The old saying “information equals power” may be just that - an old saying. Within the works, information in the form of symbols, icons, and patterns are elaborated in quantities beyond my earlier attempts. The overwhelming amount of data within the “game board” squares and the overlaid surface of color outlined “stone shapes” frustrate total comprehension. The quest to gain control of our destiny drives the desire to possess everything recorded which has any bearing on our lives. But what of “such” that can’t be described? Does it have value? With a sea of useful information to catalog, the time-consuming endeavor of recording the intangible is quickly sacrificed in favor of the continual need to revise old data. As technology advances the ability to record more and faster, information obsolescence equally accelerates. An obsession with control, an attachment to logic, and a desire to trust yesterday’s information can cause a person to make incorrect assumptions. realizing the meaninglessness of inherited rules and having the will to be totally flexible are the new norms in the corporate culture.

As human identity submerges into the technological wave, is it any wonder that the hobby of gardening is making a comeback as an escape? Strangely, we can mentally separate ourselves from nature, like a player from a game board, to suit our need to dominate it. Nature is malleable, constant, responsive, and without conflict - the perfect submissive subject to manipulate. Human beings intellectually project opposition into every encounter (simulating the game) to have something to win. Winning is supposed to be good.

When the brain is in its formative period, an infant’s mind is “wired” with neurons growing a sophisticated network of connections that must be repeatedly stimulated. Thought and perception are shaped according to which connections are prompted. As children learn via repetitive games with task and reward motivation, the seed is planted for the later adult focus on inherent conflict and problem solving. Living routine patterned lives may leave each with a comforting false feeling of control, yet when chaos intrudes into our daily rituals, our programming has prepared us to play by the rules and overcome the hurdle. For many, anticipating problems and creating strategies for “the game of life” is a constant obsession and entertainment.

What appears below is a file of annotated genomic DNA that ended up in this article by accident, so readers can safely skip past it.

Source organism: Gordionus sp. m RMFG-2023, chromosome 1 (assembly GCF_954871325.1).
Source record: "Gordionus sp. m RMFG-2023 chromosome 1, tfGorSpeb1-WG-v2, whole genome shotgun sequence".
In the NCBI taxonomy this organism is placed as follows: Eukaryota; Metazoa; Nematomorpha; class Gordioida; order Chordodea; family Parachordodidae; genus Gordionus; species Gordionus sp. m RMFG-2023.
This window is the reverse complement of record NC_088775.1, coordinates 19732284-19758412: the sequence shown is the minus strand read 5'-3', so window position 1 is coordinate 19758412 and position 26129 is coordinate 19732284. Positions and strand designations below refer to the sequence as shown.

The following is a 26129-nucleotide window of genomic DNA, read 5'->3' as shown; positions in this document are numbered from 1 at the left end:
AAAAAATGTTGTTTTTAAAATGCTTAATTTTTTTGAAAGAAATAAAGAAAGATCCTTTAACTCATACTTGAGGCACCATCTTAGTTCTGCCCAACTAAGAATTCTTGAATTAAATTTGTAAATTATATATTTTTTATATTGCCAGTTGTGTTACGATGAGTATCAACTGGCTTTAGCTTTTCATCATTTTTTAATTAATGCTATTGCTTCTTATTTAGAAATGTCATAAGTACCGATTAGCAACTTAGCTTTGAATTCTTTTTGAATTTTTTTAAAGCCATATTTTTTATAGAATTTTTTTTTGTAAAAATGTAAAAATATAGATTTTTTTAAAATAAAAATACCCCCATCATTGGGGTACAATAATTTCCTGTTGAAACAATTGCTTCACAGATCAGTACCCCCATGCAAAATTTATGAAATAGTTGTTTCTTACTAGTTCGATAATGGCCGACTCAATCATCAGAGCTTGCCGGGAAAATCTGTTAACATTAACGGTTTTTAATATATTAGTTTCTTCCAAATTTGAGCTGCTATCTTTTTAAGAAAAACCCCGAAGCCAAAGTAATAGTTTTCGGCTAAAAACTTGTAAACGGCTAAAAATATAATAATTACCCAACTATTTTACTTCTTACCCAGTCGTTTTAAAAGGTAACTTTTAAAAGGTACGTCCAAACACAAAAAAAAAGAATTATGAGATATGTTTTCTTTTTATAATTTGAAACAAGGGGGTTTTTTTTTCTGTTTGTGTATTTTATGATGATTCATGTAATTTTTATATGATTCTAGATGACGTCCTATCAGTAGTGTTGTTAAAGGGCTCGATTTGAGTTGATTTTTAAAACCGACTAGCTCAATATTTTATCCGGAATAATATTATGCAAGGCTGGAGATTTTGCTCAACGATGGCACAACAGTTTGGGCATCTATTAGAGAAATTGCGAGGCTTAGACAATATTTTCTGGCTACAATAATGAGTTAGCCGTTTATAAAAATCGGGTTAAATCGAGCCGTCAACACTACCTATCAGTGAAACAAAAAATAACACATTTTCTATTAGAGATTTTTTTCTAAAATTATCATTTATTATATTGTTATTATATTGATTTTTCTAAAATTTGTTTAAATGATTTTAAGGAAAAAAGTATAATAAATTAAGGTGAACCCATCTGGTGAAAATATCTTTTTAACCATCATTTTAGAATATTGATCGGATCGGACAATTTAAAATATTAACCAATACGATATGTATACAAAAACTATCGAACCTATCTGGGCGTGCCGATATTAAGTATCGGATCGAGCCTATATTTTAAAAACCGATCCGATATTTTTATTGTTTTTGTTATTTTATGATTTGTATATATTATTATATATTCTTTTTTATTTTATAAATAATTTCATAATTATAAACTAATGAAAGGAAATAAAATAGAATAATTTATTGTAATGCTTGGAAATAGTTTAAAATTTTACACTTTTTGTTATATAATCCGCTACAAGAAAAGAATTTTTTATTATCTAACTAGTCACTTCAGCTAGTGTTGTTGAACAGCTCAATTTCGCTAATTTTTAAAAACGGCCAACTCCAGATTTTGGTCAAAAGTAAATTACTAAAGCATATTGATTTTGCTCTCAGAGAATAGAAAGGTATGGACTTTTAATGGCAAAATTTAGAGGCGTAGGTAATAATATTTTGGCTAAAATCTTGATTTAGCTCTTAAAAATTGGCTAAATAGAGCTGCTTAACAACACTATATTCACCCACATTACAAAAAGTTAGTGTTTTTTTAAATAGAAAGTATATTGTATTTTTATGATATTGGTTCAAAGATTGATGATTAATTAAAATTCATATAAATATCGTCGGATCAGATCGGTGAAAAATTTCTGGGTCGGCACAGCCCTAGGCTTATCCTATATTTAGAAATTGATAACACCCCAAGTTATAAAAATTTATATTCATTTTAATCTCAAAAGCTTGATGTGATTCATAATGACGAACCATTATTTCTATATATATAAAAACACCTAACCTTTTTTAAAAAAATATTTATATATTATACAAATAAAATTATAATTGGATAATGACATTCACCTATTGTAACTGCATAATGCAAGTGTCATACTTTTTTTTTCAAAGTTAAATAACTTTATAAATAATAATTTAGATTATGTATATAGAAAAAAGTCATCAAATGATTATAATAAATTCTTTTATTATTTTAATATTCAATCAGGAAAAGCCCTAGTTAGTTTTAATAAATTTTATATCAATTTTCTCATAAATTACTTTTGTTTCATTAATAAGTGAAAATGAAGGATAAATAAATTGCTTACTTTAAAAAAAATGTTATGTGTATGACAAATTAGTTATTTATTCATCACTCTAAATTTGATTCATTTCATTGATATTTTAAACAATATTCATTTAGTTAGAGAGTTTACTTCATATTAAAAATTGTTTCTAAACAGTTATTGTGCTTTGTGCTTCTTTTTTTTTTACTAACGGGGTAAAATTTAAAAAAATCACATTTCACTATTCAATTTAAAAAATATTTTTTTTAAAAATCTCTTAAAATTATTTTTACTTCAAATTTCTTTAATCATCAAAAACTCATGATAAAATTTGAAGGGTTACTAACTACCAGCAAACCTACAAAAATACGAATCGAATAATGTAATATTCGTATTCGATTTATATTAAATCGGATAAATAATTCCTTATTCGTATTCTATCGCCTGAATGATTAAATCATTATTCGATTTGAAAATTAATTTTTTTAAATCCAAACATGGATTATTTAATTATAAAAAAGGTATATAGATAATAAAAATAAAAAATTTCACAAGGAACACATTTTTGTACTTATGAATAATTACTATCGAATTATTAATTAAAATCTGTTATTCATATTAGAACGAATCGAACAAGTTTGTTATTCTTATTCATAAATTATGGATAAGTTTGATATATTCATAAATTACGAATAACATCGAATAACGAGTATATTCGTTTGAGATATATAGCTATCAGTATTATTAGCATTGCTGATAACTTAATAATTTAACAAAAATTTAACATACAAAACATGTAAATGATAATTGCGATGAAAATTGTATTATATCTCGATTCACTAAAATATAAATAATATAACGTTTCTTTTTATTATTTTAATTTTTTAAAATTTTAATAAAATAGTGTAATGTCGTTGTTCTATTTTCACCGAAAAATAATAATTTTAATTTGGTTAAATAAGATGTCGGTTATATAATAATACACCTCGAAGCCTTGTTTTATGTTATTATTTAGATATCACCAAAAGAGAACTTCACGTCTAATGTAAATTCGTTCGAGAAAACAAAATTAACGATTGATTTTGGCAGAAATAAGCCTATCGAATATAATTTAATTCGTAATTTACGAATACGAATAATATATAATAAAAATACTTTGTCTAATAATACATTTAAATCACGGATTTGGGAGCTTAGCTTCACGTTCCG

Repeatedly, my ideas have found their voice through what appears to be system-based art, reflecting the human desire to make sense of things and quantify the uncontrollable. Ornament and pattern often play a large role as an abstract metaphor or representation of human nature, affirming our propensity to impose precision and order on the environment.

1994 (Statement accompanying: Purple Gang II / The Herald's Blend)

The Purple Gang Suite was conceived as a series of identifying crests, which recall coats of arms or clan insignia. While the first phase of the series dealt with language and identity from the perspective of the individual, "Purple Gang II / The Herald's Blend" obliquely references on the concept of identity, stereotype and assimilation from the family and societal frame of reference. Additionally, the works speak to the rise of humanistic perspectives in a growing post-structuralist culture.

That is not to say that I believe that the human condition has dramatically changed. Times or eras do not stop and start, being marked by events... the so called “Middle Ages” continues today in many ways due to human inability to evolve. Technology may change, but corporate knights still flail swords, battle behind logo emblazoned shields, and blood feuds between clans are replaced by competing brands.

The polarized thinking that our language is based in extends into our desire to create “insiders’ and “outsiders.” Most human beings have the need to belong to some form of extended family or group in order to experience pride as individuals. We create ourselves by constantly adding preexistent layers of new identities we encounter and are attracted to. Via society and the mass media we are reinforced through common experience to be part of exclusive groups that know. For many, the instinctual aspects of the human animal, our language, and our cultural interactions keep us from reaching our full potential as open-minded, giving individuals.

9/17/93 (Statement accompanying: The Purple Gang)